John L. Riley has written an ambitious, thoughtful, and useful book that ranges from the ice ages to the impact of modern globalization on the Great Lakes region. Yet it is also an eccentric and uneven approach to a subject that is admittedly daunting in scope and complexity. Riley is a scientist with a diverse background in botany, geology, and ecology. This often allows him to bring to bear a range of knowledge and insights into environmental change that is beyond the grasp of most environmental historians. As the chief science advisor to the Nature Conservancy of Canada and a lifelong resident to Ontario he has an intimate knowledge of how wildlife populations and plant species have been shaped by human action in the only Canadian province situated on the Great Lakes. His book is less surehanded in dealing with the environmental history of the United States side of the lakes and with the political and economic policy history that has so influenced the way cities sprawl and invasive species spread.
A strength of The Once and Future Great Lakes Country is its coverage of seventeenth, eighteenth and nineteenth century changes to the forests and wet lands that flank the basin of the inland seas. The discussion of First Nation and American Indian history in the region is excellent especially his chapter “Wilding the Land with War” that discusses the impact of the Iroquois wars and non-native disease on the flora and fauna of a broad swath of [End Page 113] the region from what had been Huronia and across the Michigan peninsula. Riley gives the reader the best available terrestrial wildlife history of the region. Unfortunately he sometimes seems so enamored with the accounts of early explorers and travelers that he indulges in long pages of descriptions of the plentitude of fish and game in contact period North America. Much of this description is not even of the Great Lakes region but of New England and the Gulf of St. Lawrence ranging out even to Newfoundland and the shores of Hudson’s Bay. Yet when Riley gets back to the Great Lakes region the reader is rewarded with a picture of a regional ecology that has ever been in flux. The Great Lakes region explored by Jean Nicolet in the 1630s was significantly different than that of Antoine de Lamothe Cadillac in the eighteenth century or John Muir in the nineteenth century.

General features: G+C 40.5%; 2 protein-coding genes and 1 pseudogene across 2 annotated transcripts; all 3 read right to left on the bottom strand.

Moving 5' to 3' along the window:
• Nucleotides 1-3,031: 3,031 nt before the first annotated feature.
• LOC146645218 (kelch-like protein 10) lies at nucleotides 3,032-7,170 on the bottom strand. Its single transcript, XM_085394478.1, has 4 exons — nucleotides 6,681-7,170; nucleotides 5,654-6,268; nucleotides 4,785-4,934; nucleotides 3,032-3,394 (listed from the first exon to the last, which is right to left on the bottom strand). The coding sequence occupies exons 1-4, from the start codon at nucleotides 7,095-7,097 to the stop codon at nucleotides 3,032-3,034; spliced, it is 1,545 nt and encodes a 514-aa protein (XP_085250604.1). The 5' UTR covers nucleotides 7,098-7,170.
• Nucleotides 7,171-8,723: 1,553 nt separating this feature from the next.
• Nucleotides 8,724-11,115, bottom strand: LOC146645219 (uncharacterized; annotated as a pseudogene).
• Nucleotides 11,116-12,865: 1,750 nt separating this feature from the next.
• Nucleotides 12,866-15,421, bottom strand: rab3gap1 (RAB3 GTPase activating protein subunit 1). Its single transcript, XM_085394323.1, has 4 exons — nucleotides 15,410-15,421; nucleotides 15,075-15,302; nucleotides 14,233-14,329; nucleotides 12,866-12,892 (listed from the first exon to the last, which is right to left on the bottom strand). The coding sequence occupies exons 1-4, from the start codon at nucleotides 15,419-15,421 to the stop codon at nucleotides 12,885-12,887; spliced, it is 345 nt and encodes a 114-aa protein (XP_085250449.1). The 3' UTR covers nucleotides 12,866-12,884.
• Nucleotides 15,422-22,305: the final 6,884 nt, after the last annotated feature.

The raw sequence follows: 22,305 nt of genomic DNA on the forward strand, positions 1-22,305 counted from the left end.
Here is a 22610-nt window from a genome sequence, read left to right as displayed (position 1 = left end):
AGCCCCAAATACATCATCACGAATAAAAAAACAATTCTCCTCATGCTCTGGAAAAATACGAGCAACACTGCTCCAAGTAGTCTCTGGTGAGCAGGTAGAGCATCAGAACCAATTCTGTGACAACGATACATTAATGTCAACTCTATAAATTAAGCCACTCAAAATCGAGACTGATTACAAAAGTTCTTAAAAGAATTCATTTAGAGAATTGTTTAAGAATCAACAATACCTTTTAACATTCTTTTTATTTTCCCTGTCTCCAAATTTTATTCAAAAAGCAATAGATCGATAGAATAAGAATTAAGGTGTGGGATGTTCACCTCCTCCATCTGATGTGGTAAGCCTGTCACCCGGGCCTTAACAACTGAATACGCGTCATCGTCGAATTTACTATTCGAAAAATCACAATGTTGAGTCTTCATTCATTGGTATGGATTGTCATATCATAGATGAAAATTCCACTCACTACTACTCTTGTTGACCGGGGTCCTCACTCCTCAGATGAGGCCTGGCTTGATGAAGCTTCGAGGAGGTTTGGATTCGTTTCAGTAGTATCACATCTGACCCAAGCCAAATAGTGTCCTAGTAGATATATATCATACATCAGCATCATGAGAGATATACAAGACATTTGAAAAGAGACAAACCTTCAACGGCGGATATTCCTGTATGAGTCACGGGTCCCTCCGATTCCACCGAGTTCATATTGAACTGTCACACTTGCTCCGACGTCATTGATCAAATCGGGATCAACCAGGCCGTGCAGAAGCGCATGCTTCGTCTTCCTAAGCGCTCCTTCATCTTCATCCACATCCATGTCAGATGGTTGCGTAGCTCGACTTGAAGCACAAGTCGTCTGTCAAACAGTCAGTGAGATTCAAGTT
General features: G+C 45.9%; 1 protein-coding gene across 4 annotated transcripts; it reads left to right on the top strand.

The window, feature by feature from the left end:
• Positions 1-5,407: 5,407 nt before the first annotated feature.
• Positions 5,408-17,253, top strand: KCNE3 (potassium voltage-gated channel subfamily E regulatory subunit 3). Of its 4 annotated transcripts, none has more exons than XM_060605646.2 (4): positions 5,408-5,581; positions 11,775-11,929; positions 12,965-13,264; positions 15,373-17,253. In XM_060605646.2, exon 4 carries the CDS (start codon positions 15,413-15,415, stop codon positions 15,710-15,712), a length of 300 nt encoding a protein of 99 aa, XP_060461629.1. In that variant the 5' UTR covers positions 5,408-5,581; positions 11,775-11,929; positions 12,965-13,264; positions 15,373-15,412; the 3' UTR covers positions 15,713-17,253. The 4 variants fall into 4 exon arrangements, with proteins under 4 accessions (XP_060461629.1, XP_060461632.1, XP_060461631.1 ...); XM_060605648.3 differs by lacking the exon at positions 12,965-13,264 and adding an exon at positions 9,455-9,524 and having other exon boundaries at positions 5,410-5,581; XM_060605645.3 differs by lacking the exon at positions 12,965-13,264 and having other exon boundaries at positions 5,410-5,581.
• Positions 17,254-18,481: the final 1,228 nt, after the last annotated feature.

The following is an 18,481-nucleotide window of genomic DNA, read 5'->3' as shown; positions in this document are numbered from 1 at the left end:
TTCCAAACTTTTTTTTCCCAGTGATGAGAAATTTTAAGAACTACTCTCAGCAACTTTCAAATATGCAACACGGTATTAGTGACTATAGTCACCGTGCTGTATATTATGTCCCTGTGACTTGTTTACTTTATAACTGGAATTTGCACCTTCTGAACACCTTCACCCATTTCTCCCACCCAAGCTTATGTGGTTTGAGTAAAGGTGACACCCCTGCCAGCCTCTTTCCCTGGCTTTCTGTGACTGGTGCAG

A touchstone for the volume is a small piece of former agricultural land in Mono Township, Ontario on elevated ground between Lake Ontario and Lake Huron. In his youth Riley used a timely inheritance to buy a rundown farm there. “The story of Nature writ large,” he writes, “on the wider landscape—of collapse and restoration—I see through the lens of a farm that is just like a thousand others” (xvi). He periodically returns the reader to this single piece of land to reflect on reforestation, the return of predators such as the cougar to the region, or the impact of beech-bark scale insects. The device establishes Riley’s passion for the landscape and rooted commitment to it. It also reflects something this reviewer regards as weakness of the book.
The Once and Future Great Lakes Country is rooted in the land. The great inland seas that are the heart of the region and lend name and identity to the region take a decided backseat to Riley’s narration of changing vegetation, settlement, and wildlife. For example, Riley devotes considerable attention to the forests of the region. He knowledgably discusses market driven deforestation in the nineteenth century, the type of species that dominated the partial reforestation that occurred in the twentieth century, and the harrowing loss of native trees to Eurasian insects and fungi in the twenty-first century. Yet the reader is given only a superficial review of the impact of invasive species on the Great Lakes. The zebra mussel is afforded a paragraph and the insidious quagga mussel goes unmentioned. Similarly, one of...